The Spring Valley City Council approved taking ownership of the former elementary school property when it met during a regular meeting on Monday, July 22.

The property was offered to the city for donation by Lynn Schmeling. The property is the site of the former elementary school, which was demolished and removed by Schmeling. According to City Administrator Deb Zimmer, it will end up in tax forfeiture eventually as the current owner has previously stated he will not continue to pay the taxes.

The grounds are in need of a major overhaul; first the maintenance crew would need to remove all the large rocks in order to mow the property. Once this is completed they will be able to determine if the ground needs to be leveled.

"I've had a few calls on the weeds down there with people wondering why we don't take care of it. There's no way he's going to do it, so the city needs to go in and do it," Mayor Jim Struzyk stated. "If he wants to donate it to the city, we're better off taking it and cleaning it up, then turning around and getting some money out of it if we can."

Fortunately, this would be more labor-intensive than costly for the city, as it would be able to use its summer help for the project.

The council agreed to accept the donation of the former elementary school property, as the council members said saving this property is in the best interest of the community.

The council also discussed more improvements for the bike trail and the city streets. Bargen Incorporated sent a bid to complete crack repair to the bike trail at the campground trail from the maintenance garage driveway to County Road 8, as well as the north park trail across from the maintenance garage driveway at County Road 8 to the Sunshine Foods area.

The council agreed to repair these parts of the trail at a cost of $8,509, which will come out of the trail fund.

The southeast portion of Spring Valley will see an upgrade on the streets, as the council agreed on improvements for Fremont, Franklin, Buchanan and Valley avenues, and Franklin, Park, Church and Division streets, all of which were chosen due to the deterioration of their pavement. The council approved 100 infrared patching treatments, which will be dispersed throughout these streets at a cost of $15,000. The original bid suggested 150 to 175 treatments, but with budget concerns it was decided to focus on the worst areas before the chip seal is laid and then next year it will complete the final 50 treatments.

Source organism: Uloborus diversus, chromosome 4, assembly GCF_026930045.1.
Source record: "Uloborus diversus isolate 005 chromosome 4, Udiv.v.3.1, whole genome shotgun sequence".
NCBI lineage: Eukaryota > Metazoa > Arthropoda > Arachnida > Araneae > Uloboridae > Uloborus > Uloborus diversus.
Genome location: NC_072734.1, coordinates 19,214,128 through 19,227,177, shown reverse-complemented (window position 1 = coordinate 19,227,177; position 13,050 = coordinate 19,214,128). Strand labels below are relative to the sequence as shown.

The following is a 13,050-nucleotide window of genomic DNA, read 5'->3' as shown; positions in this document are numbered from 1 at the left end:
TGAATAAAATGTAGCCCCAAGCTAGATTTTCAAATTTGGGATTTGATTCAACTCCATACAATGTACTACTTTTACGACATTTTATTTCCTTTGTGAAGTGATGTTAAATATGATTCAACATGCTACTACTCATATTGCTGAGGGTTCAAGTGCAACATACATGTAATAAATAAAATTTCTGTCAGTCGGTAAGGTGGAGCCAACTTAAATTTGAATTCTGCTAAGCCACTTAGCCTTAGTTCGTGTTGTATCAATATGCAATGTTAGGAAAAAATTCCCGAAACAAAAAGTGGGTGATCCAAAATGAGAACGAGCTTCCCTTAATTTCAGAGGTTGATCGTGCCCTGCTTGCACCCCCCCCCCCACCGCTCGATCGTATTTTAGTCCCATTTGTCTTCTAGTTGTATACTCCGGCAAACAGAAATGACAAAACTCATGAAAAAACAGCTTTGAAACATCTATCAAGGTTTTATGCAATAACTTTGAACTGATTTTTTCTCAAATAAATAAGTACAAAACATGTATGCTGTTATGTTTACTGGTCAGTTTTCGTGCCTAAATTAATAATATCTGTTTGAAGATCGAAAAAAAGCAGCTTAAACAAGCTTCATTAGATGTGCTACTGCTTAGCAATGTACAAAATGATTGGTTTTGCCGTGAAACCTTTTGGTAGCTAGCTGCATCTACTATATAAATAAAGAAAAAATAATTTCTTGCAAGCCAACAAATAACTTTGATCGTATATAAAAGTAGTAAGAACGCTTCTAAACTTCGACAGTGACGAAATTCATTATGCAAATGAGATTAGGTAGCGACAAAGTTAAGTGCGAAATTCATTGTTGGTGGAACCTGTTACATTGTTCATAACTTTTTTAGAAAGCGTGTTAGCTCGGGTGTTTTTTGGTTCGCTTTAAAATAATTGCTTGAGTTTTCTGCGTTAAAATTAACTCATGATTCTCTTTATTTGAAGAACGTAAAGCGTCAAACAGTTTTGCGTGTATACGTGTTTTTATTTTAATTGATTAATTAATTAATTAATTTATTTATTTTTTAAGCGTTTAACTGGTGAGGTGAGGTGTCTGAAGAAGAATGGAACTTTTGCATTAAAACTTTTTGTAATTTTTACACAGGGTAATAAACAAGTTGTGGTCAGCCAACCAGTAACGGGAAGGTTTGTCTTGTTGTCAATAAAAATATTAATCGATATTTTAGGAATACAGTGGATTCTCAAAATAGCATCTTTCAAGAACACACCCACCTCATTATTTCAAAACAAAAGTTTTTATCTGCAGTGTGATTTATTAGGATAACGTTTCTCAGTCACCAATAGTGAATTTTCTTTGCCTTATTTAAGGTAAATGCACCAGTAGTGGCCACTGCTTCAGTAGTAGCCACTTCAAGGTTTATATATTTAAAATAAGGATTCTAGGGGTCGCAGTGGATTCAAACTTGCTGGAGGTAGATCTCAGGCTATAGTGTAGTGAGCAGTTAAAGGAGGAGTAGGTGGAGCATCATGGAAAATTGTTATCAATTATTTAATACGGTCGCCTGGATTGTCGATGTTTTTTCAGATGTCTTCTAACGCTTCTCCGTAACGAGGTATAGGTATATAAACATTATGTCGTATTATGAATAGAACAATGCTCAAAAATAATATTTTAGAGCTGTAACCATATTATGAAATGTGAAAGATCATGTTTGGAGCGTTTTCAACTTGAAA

In other business:

• David Wetter addressed the council to discuss his possible annexation from Spring Valley Township. He verified the fees incorporated with the switch to the city of Spring Valley and asked the council to consider grandfathering in his horses. The council agreed to check with Fillmore County on its policy with animal units. This will be addressed during the next meeting.

• Dianne Sikkink told the council the library finished its successful summer reading program on July 24 when they had Magic Norm perform. "We had great attendance throughout the program this summer, with the average attendance for Wednesdays programs being 65," Sikkink stated. The highest number of attendees, 94, was during the opening program.

The Spring Valley library is being used by more than just local people. So far this year they've had over 1,700 visitors, with some traveling from Nevada, Illinois, Iowa, Wisconsin, North Dakota, Pennsylvania and Arizona.

• City maintenance supervisor, Chad Hindt, told the council they have been working hard trying to keep up with the growing weeds and grass while making time to put in new playground equipment at Spring Creek Park. He noted they had finished repairing the rock along the new section of the bike trail.

• The pool is still going strong and holding water according to Parks and Rec director John Fenske. As the summer winds down so is the summer rec program with the last day being Monday, July 29.

• Council member Todd Jones recognized Chris Czapiewski's retirement from the ambulance service after 27 years. Jones also wanted to thank everyone in the community for supporting the grand opening of his True Value store this past weekend.

• Finally, Zimmer noted that the County 1 Main Street project is now on hold until next spring.

• The next council meeting will be held Aug. 12 at 6 p.m.